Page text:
Epidemiology Pathophysiology And Diagnosis Of Rheumatoid Arthritis: A Synopsis

Allan Gibofsky, MD, JD, FACP, FCLMSupplements and Featured Publications

Rheumatoid arthritis is one of the more common autoimmune disorders, affecting approximately 1% of the population worldwide. The exact cause of RA is not known however, initiation of disease seems to result from an interaction among genetic susceptibility, environmental triggers, and chance. RA is characterized by dysregulated inflammatory processes in the synovium of the joint that eventually leads to the destruction of both cartilaginous and bony elements of the joint, with resulting pain and disability. Systemic inflammation associated with RA is associated with a variety of extra-articular comorbidities, including cardiovascular disease, resulting in increased mortality in patients with RA. RA is also associated with several psychosocial disorders. Classification criteria for RA that were promulgated jointly by the American College of Rheumatology and the European League Against Rheumatism in 2010 emphasize early detection of RA so that effective management can be initiated before pathological changes become irreversible.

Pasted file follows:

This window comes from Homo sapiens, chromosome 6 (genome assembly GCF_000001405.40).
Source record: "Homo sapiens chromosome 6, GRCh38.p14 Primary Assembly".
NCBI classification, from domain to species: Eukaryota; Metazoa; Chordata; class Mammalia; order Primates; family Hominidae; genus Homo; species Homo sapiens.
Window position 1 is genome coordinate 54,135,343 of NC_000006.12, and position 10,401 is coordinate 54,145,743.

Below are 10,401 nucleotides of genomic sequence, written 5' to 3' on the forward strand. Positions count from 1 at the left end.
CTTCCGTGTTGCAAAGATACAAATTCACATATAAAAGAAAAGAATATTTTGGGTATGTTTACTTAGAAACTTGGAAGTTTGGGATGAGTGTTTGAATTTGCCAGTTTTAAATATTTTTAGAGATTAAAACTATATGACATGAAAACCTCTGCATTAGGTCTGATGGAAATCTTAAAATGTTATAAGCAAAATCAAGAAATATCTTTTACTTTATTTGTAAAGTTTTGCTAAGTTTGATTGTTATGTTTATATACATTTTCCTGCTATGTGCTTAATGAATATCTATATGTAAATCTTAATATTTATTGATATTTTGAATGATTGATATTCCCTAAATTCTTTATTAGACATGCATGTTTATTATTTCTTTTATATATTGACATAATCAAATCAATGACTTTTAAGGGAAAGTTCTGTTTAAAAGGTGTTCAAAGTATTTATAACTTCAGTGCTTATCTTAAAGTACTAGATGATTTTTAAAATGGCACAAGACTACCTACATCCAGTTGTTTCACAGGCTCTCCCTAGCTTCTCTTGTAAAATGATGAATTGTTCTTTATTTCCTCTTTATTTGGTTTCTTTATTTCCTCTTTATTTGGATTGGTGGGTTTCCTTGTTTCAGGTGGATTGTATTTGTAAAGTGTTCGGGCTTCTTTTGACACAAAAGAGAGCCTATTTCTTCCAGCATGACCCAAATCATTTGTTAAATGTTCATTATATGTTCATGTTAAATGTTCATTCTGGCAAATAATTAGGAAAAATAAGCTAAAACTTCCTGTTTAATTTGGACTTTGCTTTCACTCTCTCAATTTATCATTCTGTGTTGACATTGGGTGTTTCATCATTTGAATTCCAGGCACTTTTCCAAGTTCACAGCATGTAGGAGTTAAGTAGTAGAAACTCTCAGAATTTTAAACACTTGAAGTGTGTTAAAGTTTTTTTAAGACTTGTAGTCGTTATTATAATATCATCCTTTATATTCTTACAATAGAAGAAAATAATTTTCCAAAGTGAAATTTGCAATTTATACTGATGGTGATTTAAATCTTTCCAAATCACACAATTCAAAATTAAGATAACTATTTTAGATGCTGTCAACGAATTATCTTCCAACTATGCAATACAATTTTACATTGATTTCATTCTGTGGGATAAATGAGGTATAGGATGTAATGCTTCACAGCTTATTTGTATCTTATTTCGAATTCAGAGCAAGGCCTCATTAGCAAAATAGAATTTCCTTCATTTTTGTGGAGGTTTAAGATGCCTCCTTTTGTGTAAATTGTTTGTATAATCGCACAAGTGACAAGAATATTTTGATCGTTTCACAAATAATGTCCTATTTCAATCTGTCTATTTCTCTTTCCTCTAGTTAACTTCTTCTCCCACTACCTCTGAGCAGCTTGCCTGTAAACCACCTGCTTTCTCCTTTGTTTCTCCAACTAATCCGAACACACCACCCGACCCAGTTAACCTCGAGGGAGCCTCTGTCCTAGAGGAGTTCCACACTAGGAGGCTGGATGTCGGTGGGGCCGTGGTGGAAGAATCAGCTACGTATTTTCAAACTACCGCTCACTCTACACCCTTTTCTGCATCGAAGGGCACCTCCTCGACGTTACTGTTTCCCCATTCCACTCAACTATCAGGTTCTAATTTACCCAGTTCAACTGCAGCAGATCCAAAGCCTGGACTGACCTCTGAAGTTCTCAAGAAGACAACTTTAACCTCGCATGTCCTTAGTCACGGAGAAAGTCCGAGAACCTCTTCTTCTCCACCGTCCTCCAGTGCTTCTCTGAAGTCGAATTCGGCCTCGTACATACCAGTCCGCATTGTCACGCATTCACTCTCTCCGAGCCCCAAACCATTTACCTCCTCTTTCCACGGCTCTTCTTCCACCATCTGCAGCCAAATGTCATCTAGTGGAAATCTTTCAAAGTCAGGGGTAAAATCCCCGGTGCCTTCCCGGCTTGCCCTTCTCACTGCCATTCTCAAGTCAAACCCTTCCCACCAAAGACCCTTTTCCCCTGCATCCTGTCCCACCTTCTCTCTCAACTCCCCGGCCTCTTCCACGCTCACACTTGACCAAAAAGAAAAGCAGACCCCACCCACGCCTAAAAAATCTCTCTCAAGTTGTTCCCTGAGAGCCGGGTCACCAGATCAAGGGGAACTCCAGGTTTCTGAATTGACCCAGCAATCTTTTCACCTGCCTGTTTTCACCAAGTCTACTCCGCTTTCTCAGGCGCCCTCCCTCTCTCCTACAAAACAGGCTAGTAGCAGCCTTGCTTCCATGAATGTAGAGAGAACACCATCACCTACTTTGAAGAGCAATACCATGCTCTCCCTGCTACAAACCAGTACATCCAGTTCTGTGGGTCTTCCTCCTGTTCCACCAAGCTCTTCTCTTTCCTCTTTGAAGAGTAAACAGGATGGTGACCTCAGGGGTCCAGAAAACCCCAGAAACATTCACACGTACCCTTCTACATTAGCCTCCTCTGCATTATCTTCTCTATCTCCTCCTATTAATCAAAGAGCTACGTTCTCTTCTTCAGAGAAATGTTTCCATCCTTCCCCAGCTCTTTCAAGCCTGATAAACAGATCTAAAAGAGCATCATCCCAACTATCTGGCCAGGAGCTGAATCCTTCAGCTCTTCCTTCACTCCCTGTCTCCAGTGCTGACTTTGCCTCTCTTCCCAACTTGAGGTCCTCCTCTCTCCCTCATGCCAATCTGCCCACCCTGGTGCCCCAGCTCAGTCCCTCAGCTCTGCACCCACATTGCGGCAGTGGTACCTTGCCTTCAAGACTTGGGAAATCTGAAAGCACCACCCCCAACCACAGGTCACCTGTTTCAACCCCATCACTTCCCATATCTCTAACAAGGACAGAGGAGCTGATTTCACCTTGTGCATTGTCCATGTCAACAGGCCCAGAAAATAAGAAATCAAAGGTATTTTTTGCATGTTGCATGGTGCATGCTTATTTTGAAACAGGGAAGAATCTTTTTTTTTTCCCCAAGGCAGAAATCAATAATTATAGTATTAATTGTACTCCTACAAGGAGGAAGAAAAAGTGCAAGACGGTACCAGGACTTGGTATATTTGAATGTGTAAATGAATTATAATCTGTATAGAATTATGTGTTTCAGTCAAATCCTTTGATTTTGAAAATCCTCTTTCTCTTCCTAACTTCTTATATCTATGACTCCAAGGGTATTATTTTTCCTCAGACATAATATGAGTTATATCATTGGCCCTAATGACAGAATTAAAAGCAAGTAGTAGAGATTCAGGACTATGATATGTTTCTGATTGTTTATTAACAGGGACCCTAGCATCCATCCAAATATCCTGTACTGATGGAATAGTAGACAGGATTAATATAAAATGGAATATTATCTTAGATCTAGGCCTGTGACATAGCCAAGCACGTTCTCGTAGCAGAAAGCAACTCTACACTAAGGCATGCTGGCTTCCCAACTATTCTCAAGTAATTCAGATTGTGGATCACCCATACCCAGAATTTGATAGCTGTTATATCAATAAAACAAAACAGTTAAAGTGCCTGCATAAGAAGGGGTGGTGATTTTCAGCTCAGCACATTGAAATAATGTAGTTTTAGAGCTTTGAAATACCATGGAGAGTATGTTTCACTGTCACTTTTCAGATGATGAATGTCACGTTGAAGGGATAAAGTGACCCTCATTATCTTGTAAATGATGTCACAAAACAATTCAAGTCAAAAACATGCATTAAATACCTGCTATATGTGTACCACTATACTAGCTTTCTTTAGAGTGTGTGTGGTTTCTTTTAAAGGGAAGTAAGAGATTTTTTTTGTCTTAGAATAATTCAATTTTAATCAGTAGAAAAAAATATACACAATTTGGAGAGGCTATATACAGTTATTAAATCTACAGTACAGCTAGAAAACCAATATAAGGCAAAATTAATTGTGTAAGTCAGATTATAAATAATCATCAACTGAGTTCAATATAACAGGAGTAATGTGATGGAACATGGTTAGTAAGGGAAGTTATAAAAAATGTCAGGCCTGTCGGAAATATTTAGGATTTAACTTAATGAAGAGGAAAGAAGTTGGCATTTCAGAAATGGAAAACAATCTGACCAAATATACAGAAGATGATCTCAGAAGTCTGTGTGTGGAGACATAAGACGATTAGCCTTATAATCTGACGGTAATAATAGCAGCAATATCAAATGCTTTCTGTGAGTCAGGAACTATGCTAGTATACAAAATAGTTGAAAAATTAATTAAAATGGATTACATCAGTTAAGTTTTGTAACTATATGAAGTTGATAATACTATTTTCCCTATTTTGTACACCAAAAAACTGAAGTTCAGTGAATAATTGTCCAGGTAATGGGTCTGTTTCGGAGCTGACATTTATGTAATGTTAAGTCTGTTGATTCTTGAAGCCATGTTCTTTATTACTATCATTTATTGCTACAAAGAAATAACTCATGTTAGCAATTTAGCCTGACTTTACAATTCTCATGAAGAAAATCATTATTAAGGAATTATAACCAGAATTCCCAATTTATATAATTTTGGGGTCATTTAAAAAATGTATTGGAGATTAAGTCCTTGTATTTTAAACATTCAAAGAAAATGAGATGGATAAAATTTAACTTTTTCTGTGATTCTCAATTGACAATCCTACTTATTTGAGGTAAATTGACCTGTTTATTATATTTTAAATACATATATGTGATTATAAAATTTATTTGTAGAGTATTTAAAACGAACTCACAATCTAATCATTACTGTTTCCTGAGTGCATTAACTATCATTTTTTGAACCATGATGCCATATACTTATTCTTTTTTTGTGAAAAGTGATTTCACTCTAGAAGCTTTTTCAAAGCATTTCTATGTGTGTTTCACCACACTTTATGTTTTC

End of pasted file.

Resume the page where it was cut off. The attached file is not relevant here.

The pain, fatigue, and disability associated with RA result in a significant reduction in health-related quality of life.4 Additionally, RA imposes a substantial economic burden upon patients, due to both increased cost of medical care and loss or reduction of employment, frequently during peak working years.5,6



Assessment of Disease Activity

Read Also: Does Magnetic Therapy Work For Arthritis

Drugs For Rheumatoid Arthritis